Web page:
Friday, May 08, 2009

An Appearance of Wisdom

Tucker is one of those types of kids that drive some adults crazy…me, being one of them. He has to touch everything, turn every knob, open every drawer, push every button, open anything that is closed (funny how he never closes anything that is opened though…). He has been that way all of his life. We thought that he would grow out of it as he got older. Here he is at 13 and nothing is sacred to him, most of all, those things that irritate me.

He has no need of personal space so he has absolutely no understanding of those who do. In fact, he is often wounded by those who demand that he back off just a little bit. Reminders do little but quell the momentary action. As soon as a parental back is turned, fingers go to fiddling with whatever is there. We have to hide the pens that we really like because if he has one of them for more than a couple of minutes, the clip is broken off or it is taken apart with all the insides disappearing.

It really is a chore trying to curtail these actions. When he was little, we tried for a little while the hands in pockets trick while we were in a store. Well, the only thing that happened with that was us saying every few minutes, "hands in your pockets!" We became the irritants rather than him. Within moments of any entry we made into any store, the shoppers and workers alike knew Tucker's name.

One of the biggest problems that he has in school is that his teachers are constantly saying, "Tucker…", "Tucker…" for one thing or a dozen. Soon the other students in the class pick up on it and it becomes a "Tucker did it…" type of blame game whether he actually did anything or not.

So, Thursday morning, while reading the Daily Office, this popped out at me. In fact, it screamed.

"If with Christ you died to the elemental spirits of the universe, why do you live as if you still belonged to the world? Why do you submit to regulations, Do not handle, Do not taste, Do not touch? All these regulations refer to things that perish with use, they are simply human commands and teachings. These have indeed an appearance of wisdom in promoting self-imposed piety, humility, and severe treatment of the body, but they are of no value in checking self-indulgence." Colossians 2:20 - 22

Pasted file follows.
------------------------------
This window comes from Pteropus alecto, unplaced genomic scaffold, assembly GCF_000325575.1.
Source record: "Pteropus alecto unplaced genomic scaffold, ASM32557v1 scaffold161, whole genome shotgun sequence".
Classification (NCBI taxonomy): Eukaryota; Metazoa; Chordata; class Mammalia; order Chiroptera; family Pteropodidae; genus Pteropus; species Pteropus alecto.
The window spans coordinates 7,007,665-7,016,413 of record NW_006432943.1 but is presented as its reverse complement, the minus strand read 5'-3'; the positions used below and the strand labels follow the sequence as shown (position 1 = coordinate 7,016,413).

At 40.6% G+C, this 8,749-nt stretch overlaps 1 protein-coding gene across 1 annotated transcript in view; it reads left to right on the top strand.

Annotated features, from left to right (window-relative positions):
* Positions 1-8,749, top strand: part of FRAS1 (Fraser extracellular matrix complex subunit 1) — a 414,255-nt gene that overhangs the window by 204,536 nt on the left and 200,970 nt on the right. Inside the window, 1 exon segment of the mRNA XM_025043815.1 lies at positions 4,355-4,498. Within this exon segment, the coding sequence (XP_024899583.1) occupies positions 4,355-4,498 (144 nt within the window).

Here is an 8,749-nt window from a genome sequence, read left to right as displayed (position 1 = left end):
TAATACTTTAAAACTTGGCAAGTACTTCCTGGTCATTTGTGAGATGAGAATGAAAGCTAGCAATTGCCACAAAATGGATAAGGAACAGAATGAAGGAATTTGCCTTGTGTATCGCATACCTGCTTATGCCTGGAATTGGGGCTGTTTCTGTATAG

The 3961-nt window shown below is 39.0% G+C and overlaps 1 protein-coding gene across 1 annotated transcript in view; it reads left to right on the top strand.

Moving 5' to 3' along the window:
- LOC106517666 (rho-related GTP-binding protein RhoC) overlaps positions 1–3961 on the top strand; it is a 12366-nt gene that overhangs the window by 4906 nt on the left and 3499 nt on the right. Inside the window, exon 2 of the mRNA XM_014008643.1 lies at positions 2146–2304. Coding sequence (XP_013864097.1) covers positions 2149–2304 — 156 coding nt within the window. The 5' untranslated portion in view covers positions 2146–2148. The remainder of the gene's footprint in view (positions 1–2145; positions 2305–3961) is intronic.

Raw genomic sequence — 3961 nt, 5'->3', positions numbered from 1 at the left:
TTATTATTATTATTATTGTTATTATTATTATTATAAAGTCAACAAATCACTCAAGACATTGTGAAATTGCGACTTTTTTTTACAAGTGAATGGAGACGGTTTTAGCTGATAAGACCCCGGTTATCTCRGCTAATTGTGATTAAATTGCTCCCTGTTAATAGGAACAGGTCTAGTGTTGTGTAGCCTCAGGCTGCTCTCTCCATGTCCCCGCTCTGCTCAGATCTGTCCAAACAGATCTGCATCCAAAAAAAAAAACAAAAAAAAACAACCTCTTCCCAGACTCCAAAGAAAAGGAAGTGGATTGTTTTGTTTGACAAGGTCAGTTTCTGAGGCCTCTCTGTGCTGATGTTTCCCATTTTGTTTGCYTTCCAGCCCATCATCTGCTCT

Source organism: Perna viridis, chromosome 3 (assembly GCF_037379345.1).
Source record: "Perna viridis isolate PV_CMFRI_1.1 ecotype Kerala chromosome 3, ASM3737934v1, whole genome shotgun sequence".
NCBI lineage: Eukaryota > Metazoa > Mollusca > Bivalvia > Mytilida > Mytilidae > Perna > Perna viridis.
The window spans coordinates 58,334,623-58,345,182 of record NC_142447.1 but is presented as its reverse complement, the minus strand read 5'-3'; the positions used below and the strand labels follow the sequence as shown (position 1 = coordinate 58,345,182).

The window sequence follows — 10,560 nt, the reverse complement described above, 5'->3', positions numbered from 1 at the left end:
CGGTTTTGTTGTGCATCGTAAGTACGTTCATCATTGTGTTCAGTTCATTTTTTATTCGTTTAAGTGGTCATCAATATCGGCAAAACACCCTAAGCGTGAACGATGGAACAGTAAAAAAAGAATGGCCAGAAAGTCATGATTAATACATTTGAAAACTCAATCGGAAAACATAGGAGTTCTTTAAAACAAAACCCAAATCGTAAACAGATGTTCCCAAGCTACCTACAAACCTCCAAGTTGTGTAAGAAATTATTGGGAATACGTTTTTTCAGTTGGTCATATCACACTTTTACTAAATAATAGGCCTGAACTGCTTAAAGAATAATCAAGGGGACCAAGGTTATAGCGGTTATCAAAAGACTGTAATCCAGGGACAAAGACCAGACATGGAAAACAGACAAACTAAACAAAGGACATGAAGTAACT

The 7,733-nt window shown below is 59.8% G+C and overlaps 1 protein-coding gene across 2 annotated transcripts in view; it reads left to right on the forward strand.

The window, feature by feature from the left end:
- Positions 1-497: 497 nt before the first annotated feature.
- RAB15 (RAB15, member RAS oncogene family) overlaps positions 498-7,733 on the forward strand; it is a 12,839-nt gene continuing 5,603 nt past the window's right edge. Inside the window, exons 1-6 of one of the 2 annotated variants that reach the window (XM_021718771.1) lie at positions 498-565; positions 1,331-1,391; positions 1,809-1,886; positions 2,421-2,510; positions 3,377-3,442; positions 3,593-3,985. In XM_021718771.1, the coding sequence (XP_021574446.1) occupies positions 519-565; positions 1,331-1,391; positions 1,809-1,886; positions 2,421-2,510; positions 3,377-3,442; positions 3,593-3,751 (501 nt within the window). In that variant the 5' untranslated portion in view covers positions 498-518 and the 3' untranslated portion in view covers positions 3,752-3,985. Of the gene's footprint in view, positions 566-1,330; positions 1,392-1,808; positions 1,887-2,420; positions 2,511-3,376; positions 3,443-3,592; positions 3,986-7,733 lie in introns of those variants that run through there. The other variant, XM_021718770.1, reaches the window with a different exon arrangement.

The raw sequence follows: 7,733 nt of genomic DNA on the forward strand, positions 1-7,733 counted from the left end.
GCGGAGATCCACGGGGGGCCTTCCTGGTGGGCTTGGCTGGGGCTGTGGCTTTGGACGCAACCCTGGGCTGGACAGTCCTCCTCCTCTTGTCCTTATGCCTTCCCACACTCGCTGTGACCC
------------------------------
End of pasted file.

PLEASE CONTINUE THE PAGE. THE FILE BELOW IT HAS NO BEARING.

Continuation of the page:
When I read it, I immediately thought of this child of ours to whom rules and regulations mean very little.

Tucker is by no means the only child I know who is like this. I think it is safe to say by looking at the statistics on Attention Deficit Disorder and Hyperactivity that we, as a nation, are in the process of bringing up a really large number of these children. But I wonder how many of these kids are truly "disordered"?

Maybe, as the author of Colossians points out, we should question our own actions. Just what we are doing by labeling our children as disordered. Perhaps it is not something that is wrong with them…perhaps it is merely "an appearance of wisdom" on our part.

For if we do claim to be "with Christ" how do we continue to live a life of human regulations that possibly inhibit the Spirit from working with us? Our rules of do not, do not, do not, are human commands and teachings. Do these rules matter to God or in living our lives to the glory of God?

There are several layers to this concern: If we want to go with the idea that these children are "disordered" then why so many? What have we done to create this "disorder"? What is in our environment, our food, our clothes, our water that could cause such vast numbers of attention deficit children? Supposedly, approximately 2 million children in the US have been diagnosed with ADHD.

And if there are that many, what does that mean in terms of how we deal with them? Do we medicate them or not? What if they are not really ADHD; rather, what if they are kinesthetic learners who have need of gross motor movement in order to learn best? There is a fine line in distinguishing the difference between ADHD and a learning style. It is estimated that 15% of the population are kinesthetic learners.

What are we willing to do to our children to make them mind? Are we prepared to subject them to "severe treatment of the body"…for what is a mind altering drug but a severe treatment? Yes, these drugs do help in many cases of ADHD but at what cost? Further, the drugs are just band aids, dealing with the symptoms rather than the cause. What is the cause? Or even more importantly, what is the real problem?